Nine months later, and Washington has finally caught up with my ideas.

Critics worry about the risk of the government as landlord. One solution: sell federally backed foreclosures to investors who would have to agree to rent them out for a to-be-determined period of time. Investors would rehab the properties, fill them with tenants, and hire a national property management firm to oversee the day-to-day landlord needs.

Supporters say while the government isn’t set up to be a landlord, neither is it any better prepared to sell thousands of foreclosed properties — something it’s already doing anyway. “Putting these homes in the hands of people who can take care of them and rent them out” would save taxpayer money, says John Burns, who runs a home-building consulting firm in Irvine, Calif.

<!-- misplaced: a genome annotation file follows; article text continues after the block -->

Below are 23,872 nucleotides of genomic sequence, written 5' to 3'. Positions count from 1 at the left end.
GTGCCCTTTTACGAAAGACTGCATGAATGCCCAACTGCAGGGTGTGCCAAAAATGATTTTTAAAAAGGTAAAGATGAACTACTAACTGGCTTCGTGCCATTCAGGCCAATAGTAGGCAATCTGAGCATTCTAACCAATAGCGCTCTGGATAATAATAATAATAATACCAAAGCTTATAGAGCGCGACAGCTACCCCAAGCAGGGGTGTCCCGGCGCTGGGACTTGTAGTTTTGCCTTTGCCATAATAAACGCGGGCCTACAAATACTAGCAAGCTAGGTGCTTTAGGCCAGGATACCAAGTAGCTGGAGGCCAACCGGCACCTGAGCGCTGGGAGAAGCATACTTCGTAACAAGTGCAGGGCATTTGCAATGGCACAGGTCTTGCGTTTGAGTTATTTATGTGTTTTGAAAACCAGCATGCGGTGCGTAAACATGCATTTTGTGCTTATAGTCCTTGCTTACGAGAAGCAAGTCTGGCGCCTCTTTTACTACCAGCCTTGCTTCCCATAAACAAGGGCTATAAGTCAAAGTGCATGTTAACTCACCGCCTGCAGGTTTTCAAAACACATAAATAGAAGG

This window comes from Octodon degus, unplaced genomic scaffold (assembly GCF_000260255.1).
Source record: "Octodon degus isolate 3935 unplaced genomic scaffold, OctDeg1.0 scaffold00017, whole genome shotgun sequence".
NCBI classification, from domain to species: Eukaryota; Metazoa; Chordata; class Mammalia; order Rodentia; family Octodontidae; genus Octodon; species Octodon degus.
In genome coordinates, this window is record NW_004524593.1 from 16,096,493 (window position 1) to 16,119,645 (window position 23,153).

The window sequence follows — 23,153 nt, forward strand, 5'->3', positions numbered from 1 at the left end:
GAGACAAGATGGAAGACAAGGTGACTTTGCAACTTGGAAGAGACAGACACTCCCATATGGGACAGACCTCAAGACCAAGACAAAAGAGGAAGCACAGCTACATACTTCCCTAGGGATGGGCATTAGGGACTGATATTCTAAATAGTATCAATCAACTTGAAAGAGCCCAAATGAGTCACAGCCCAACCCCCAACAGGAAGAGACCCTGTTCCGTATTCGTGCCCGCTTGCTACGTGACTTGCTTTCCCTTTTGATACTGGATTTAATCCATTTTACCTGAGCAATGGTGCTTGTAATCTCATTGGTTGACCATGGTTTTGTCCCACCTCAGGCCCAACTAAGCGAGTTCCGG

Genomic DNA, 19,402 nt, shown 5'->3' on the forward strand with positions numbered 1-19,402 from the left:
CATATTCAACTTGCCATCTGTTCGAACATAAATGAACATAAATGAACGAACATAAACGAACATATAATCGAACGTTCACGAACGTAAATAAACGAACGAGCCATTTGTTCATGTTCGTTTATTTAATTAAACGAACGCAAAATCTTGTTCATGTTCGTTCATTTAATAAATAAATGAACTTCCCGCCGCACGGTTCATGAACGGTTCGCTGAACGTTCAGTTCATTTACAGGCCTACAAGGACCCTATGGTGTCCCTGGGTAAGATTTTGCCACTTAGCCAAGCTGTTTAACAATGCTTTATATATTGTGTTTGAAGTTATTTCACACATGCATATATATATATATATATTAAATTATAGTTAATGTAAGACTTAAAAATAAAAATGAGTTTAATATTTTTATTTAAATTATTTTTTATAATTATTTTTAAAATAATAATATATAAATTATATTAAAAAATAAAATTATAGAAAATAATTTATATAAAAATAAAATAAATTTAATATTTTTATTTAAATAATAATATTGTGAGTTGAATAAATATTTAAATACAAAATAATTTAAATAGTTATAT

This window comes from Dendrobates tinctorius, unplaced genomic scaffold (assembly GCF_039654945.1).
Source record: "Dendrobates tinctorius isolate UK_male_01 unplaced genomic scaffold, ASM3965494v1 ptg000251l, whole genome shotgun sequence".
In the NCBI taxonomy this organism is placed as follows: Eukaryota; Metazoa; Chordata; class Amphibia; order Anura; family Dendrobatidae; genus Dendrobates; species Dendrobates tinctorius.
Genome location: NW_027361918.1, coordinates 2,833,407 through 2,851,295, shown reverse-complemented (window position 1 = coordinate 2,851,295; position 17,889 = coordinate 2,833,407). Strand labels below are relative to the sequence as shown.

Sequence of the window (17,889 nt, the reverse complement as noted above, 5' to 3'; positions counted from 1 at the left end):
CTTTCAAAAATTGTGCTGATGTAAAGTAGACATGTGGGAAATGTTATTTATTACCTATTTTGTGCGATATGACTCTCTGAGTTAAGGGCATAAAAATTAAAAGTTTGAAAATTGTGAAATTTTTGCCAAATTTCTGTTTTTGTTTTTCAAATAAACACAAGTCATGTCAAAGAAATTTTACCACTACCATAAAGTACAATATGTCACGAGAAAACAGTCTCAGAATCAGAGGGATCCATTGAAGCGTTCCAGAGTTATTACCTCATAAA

John Burns is right. We really don't need the government to be involved in this. Real estate cashflow investors will stabilize the housing market all on their own. As I noted in that post: “The best solution does not require a subsidy. Merely eliminate the limit on the number of mortgages a cashflow investor may have, and count 75% of the rental income toward the payment. Eliminating the limit on the number of mortgages costs no money, and it allows those investors with expertise in obtaining and managing properties the ability to acquire more. By counting a portion of the rental income toward qualification, wherever the prices are low enough for cashflow investors to make a profit will quickly get bid up to the limit of available financing.

None of this costs the government anything, and the demand it creates is not artificial based on a financial subsidy that inflates prices. The GSEs are merely eliminating an artificial barrier they created. This demand would seek out the most downtrodden markets and put a floor beneath prices in those areas. Very little of that money would flow into inflated markets like Orange County because so few properties meet the criteria.”